Tiger stripes used to identify poached pelts

March 17th, 2009 - 5:20 pm ICT by ANI  

Sydney, March 17 (ANI): Scientists have developed a new computer-driven technique that makes use of a code hidden in tiger stripes to help them identify poached pelts of the endangered animals.

Poachers and illegal traders have pushed many tiger species to the brink of extinction, slaughtering them for their coveted pelts.

But each tigers markings are unique, like a fingerprint.

Now, according to a report by ABC News, a new computer-driven technique can match images of live animals with illegally traded skins, identifying when and where poachers made their kills.

The system, developed by Lex Hiby of Conservation Research Limited, uses automated camera traps to do most of the image collecting.

Computer software melds several pictures into a three-dimensional map of an animals markings on both sides, from the neck to the base of the tail.

The map is digitally flattened until it resembles a tiger skin, which can be compared to pictures of skins being traded on the black market.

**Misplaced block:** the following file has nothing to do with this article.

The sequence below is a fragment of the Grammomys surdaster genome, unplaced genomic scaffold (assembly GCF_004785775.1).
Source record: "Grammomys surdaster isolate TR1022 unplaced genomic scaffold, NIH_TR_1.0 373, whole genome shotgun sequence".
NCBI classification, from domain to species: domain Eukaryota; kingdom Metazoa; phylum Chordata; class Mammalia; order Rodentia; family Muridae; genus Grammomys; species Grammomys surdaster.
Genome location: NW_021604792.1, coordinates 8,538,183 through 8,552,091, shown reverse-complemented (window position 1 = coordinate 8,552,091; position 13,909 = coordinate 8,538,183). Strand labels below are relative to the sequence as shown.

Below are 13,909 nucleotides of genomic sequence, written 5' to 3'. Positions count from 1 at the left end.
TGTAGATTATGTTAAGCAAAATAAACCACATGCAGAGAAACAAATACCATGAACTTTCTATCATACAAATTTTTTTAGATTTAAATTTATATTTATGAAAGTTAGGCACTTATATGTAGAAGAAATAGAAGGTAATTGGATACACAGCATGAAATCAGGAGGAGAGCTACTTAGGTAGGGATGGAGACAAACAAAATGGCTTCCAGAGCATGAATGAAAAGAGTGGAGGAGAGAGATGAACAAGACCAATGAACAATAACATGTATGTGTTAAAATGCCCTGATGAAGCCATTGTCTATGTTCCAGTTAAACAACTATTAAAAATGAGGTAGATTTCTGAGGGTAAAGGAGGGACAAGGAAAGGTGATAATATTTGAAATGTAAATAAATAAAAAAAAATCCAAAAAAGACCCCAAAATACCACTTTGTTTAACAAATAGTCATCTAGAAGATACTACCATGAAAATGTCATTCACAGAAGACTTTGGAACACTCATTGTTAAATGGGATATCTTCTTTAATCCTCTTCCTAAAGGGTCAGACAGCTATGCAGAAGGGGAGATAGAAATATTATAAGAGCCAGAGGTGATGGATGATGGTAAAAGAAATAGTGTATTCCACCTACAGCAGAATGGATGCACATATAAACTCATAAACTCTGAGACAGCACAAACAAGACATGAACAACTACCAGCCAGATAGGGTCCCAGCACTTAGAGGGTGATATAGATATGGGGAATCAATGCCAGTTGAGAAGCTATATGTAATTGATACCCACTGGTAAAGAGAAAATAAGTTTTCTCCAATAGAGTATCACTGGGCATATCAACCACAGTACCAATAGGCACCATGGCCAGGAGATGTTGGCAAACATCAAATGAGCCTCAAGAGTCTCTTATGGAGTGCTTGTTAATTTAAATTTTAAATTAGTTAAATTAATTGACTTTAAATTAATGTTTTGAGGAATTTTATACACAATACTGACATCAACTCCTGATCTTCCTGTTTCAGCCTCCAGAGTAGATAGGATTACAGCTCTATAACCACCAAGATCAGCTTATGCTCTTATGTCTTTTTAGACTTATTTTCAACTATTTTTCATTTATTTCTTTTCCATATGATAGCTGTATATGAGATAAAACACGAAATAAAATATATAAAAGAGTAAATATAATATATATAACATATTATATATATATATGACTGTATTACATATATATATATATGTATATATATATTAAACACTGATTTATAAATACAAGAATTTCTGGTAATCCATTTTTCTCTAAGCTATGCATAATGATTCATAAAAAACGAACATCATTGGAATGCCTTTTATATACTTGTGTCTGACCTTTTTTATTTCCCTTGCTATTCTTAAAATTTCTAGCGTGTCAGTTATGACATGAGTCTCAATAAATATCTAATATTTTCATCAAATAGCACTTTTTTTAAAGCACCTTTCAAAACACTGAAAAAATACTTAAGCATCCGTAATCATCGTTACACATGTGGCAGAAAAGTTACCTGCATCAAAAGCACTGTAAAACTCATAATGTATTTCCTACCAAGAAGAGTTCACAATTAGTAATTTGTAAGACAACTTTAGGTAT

Out of a collection of between 264 and 298 tigers with known stripe patterns in the Nagarhole and Bandipur tiger reserves in India, the program correctly matched 95 percent of images that belonged to the same animal.

In a study of six images taken from three skins between 2006 and 2008, the program matched five to pictures of live tigers.

In the sixth image, the right flank of the skin was folded, preventing a strong match.

If copies of camera trap images were accumulated in a central database, an image of a skin that had been taken from one of the tigers in that database could be traced within a few minutes to where and when the living animal was last recorded, according to the authors. (ANI)

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